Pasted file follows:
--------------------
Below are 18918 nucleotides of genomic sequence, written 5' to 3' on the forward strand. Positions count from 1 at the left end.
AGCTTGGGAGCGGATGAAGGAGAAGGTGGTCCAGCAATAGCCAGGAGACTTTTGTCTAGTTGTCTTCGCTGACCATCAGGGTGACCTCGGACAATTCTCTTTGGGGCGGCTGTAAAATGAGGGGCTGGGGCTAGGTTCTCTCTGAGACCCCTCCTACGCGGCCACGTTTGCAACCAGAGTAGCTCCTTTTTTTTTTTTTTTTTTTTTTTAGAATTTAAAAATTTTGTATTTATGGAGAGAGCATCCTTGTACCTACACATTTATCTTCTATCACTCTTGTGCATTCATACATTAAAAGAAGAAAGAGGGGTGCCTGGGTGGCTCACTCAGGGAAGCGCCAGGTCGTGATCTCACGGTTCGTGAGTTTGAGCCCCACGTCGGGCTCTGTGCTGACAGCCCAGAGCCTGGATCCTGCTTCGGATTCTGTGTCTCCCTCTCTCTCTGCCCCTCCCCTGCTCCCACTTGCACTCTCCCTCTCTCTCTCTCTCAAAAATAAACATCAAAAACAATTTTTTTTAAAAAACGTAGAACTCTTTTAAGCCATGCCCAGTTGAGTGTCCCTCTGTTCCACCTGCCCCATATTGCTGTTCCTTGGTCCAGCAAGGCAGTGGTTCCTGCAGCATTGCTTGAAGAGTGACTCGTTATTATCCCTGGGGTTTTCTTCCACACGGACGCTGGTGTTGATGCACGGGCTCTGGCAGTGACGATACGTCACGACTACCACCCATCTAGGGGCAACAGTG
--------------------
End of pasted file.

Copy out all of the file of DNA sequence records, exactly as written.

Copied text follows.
Below are 18918 nucleotides of genomic sequence, written 5' to 3' on the forward strand. Positions count from 1 at the left end.
AGCTTGGGAGCGGATGAAGGAGAAGGTGGTCCAGCAATAGCCAGGAGACTTTTGTCTAGTTGTCTTCGCTGACCATCAGGGTGACCTCGGACAATTCTCTTTGGGGCGGCTGTAAAATGAGGGGCTGGGGCTAGGTTCTCTCTGAGACCCCTCCTACGCGGCCACGTTTGCAACCAGAGTAGCTCCTTTTTTTTTTTTTTTTTTTTTTTAGAATTTAAAAATTTTGTATTTATGGAGAGAGCATCCTTGTACCTACACATTTATCTTCTATCACTCTTGTGCATTCATACATTAAAAGAAGAAAGAGGGGTGCCTGGGTGGCTCACTCAGGGAAGCGCCAGGTCGTGATCTCACGGTTCGTGAGTTTGAGCCCCACGTCGGGCTCTGTGCTGACAGCCCAGAGCCTGGATCCTGCTTCGGATTCTGTGTCTCCCTCTCTCTCTGCCCCTCCCCTGCTCCCACTTGCACTCTCCCTCTCTCTCTCTCTCAAAAATAAACATCAAAAACAATTTTTTTTAAAAAACGTAGAACTCTTTTAAGCCATGCCCAGTTGAGTGTCCCTCTGTTCCACCTGCCCCATATTGCTGTTCCTTGGTCCAGCAAGGCAGTGGTTCCTGCAGCATTGCTTGAAGAGTGACTCGTTATTATCCCTGGGGTTTTCTTCCACACGGACGCTGGTGTTGATGCACGGGCTCTGGCAGTGACGATACGTCACGACTACCACCCATCTAGGGGCAACAGTG